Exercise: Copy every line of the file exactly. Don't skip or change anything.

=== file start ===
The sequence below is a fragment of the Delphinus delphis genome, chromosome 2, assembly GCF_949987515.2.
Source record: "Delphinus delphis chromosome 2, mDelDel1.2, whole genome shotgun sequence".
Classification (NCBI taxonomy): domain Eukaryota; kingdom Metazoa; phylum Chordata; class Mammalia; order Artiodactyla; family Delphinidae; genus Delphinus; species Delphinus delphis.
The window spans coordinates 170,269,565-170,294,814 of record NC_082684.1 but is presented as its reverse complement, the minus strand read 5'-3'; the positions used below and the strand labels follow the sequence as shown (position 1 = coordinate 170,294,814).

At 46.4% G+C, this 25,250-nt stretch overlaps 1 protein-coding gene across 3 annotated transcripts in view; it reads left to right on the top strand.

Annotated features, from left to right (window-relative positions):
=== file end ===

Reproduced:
The sequence below is a fragment of the Delphinus delphis genome, chromosome 2, assembly GCF_949987515.2.
Source record: "Delphinus delphis chromosome 2, mDelDel1.2, whole genome shotgun sequence".
Classification (NCBI taxonomy): domain Eukaryota; kingdom Metazoa; phylum Chordata; class Mammalia; order Artiodactyla; family Delphinidae; genus Delphinus; species Delphinus delphis.
The window spans coordinates 170,269,565-170,294,814 of record NC_082684.1 but is presented as its reverse complement, the minus strand read 5'-3'; the positions used below and the strand labels follow the sequence as shown (position 1 = coordinate 170,294,814).

At 46.4% G+C, this 25,250-nt stretch overlaps 1 protein-coding gene across 3 annotated transcripts in view; it reads left to right on the top strand.

Annotated features, from left to right (window-relative positions):